Daraprim and Vecamyl sales brings Turing $5.6 million in 3Q 2015, New Drug applications on the way

Daraprim and Vecamyl sales brings Turing $5.6 million in 3Q 2015, New Drug applications on the way

November 13, 2015 Off By Dino Mustafić

Turing Pharmaceuticals AG, a privately-held biopharmaceutical company focused on developing and commercializing innovative treatments for serious diseases and conditions, reported net revenue $5.6 million  for the third quarter 2015.

According to the company’s quarterly report, this revenue represents Daraprim and Vecamyl sales. The company said that research and development spending of approximately $7 million reflects its progress advancing TUR-002 and TUR-004 with the FDA and multiple preclinical programs.

Investigational New Drug applications

The company said in its quarterly report on Thursday, Toxoplasmosis is on the Center for Disease Controls’ list of neglected parasitic infections (NPIs) as a priority for public health action. Turing also said it intended to file Investigational New Drug applications with the FDA for new candidate medications, currently in preclinical studies. The most advanced pipeline products are dihydrofolate reductase (DHFR) inhibitors with improved pharmacological profiles relative to pyrimethamine. Turing is also actively engaged in licensing opportunities for toxoplasmosis therapeutics.

Phase I clinical program for TUR-004

Epileptic encephalopathies are a diverse group of severe epilepsy disorders in which uncontrolled epileptic activity contributes to a progressive decline in cognitive and motor function. Beginning in November, the company is initiating the Phase I clinical program for TUR-004, its new candidate for this group of disorders.

TUR-002 development

The company further said it was developing, TUR-002, as it explains – an intranasal formulation of ketamine for the treatment of Posttraumatic Stress Disorder (PTSD) and Major Depressive Disorder (MDD).

Ketamine, which has been extensively used as an anesthetic, may also be used as rapid treatment for these disorders as suggested by experimental studies.The company said it had plans to initiate Phase I trials for TUR-002 by the first quarter of 2016.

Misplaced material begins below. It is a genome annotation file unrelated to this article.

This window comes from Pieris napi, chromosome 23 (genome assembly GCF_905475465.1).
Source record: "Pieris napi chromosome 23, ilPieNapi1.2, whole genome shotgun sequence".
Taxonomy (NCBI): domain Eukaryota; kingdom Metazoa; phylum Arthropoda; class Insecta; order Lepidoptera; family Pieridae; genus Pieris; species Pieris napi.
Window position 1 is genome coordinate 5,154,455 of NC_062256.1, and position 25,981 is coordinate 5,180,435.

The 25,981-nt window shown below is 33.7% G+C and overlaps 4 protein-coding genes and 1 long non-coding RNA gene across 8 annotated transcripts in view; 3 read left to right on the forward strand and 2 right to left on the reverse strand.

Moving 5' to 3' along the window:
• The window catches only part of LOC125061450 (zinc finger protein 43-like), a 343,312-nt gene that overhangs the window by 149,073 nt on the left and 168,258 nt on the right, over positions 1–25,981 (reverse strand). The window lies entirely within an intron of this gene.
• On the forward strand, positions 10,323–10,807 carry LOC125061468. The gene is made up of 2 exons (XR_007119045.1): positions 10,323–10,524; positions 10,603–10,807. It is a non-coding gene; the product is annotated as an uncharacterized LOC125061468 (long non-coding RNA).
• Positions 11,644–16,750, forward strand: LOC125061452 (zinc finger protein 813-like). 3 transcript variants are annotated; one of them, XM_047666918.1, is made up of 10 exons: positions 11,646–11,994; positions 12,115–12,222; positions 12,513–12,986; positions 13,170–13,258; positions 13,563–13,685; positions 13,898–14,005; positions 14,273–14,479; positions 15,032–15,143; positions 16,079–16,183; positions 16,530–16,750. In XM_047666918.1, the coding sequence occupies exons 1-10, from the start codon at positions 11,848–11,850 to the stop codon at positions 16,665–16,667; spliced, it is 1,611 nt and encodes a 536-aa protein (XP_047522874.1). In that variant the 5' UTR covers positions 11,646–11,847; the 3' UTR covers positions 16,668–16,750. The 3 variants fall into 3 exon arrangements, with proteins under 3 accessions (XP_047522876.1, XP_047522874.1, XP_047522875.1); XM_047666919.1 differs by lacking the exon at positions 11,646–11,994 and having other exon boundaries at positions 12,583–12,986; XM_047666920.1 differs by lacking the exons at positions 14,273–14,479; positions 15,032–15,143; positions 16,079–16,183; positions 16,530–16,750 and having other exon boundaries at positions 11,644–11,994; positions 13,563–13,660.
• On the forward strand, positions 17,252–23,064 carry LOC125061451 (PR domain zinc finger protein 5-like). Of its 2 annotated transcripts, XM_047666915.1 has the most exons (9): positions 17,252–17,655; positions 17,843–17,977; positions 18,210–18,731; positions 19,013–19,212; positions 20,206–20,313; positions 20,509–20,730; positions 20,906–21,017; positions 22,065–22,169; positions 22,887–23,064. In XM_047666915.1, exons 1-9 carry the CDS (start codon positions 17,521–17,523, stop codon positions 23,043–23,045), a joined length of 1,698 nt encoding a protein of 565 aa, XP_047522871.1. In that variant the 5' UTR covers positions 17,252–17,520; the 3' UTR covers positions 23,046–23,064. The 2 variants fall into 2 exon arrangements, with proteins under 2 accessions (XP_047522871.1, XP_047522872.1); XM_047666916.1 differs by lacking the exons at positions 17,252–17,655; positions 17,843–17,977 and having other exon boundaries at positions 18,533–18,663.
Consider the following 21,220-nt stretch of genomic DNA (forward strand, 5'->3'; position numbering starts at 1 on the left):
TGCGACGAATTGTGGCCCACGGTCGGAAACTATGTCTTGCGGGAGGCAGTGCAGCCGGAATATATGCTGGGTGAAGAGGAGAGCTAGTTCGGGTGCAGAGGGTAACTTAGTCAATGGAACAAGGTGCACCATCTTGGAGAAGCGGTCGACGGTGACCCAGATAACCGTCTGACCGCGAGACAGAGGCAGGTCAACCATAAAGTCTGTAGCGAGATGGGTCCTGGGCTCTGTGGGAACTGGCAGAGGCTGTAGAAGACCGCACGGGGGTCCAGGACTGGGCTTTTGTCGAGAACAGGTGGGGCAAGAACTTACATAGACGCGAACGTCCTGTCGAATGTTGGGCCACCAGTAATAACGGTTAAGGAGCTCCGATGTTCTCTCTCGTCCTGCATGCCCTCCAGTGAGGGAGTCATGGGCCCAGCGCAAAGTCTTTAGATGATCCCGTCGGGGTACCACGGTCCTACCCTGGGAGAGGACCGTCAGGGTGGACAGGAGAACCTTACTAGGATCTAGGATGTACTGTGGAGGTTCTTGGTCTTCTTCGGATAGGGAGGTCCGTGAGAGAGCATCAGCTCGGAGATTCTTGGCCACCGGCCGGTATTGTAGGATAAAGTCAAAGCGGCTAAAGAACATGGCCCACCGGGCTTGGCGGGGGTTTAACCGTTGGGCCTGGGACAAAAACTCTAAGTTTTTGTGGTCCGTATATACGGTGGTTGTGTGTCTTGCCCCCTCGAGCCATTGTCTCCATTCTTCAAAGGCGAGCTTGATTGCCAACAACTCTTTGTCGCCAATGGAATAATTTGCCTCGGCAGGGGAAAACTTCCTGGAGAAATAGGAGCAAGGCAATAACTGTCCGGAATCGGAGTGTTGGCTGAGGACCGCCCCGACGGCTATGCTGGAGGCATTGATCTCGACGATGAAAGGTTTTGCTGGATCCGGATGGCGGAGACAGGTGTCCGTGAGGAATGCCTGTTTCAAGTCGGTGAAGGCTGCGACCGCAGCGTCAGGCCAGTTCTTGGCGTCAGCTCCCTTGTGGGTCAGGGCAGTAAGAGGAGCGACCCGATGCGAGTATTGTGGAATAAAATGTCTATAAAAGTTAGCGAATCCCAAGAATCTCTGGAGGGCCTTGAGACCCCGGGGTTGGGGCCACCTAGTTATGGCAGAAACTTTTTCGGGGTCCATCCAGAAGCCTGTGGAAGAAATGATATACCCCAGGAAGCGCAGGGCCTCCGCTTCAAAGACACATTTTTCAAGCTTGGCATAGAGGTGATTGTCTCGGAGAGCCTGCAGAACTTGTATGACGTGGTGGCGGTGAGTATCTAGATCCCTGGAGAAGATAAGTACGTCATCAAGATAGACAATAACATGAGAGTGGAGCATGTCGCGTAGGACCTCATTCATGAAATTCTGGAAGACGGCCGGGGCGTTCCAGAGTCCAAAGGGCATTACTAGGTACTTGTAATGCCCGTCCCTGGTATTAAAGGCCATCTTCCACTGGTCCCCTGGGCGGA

Turing has initiated preclinical work in Q3 ’15 at an industry-leading CRO to aid in the development of TUR-007.

TUR-007 is a preclinical drug candidate targeting pathological mechanisms associated with Canavan Disease. Canavan is a neurological disorder that manifests in early infancy and is caused by an inherited genetic abnormality. This genetic aberration leads to a deterioration of myelin in the brain, thereby preventing proper transmission of nerve signals. Symptoms include intellectual disability and the inability to crawl, walk, sit or talk. Some patients suffer from paralysis, blindness and seizures with a life expectancy limited to early adolescence. There is currently no approved treatment, the company noted.

TUR-005 for Lafora Disease

TUR-005 is a preclinical drug candidate for Lafora Disease, a fatal autosomal recessive neurological disorder typically diagnosed in adolescents. Dysfunction of one or more key proteins involved in glycogen processing leads to the presence of hallmark Lafora bodies and is associated with neurodegenerative myoclonic epilepsy for which no disease-modifying treatments exist. Turing said it also initiated preclinical work in Q3 ’15 at an industry-leading CRO to aid in the development of TUR-005.

Cross reacting material 197 (CRM197) is a non-toxic variant of diphtheria toxin, for which Turing believes is an ideal platform technology capable of intracellular delivery of cargo proteins into cytosol and across the blood-brain-barrier. The company with offices in Switzerland and the U.S. said it was developing CRM197 fusion constructs with therapeutic proteins of up to 1,000 amino acids in length as a proof of concept before assessing even larger delivery systems.

Due to the high cost of pursuing these development objectives, Turing expects to spend at least 60% of its revenue on research and development for the foreseeable future.

Martin Shkreli, founder and CEO of Turing said,

“Our Research and Development organization, led by Dr.Eliseo Salinas, has surpassed my expectations in advancing TUR-004 for epileptic encephalopathies and TUR-002 for depression with the FDA.” Dr. Salinas remarked, “We are very excited about the potential for Turing’s pipeline of new drug candidates to help patients in need of better medications.”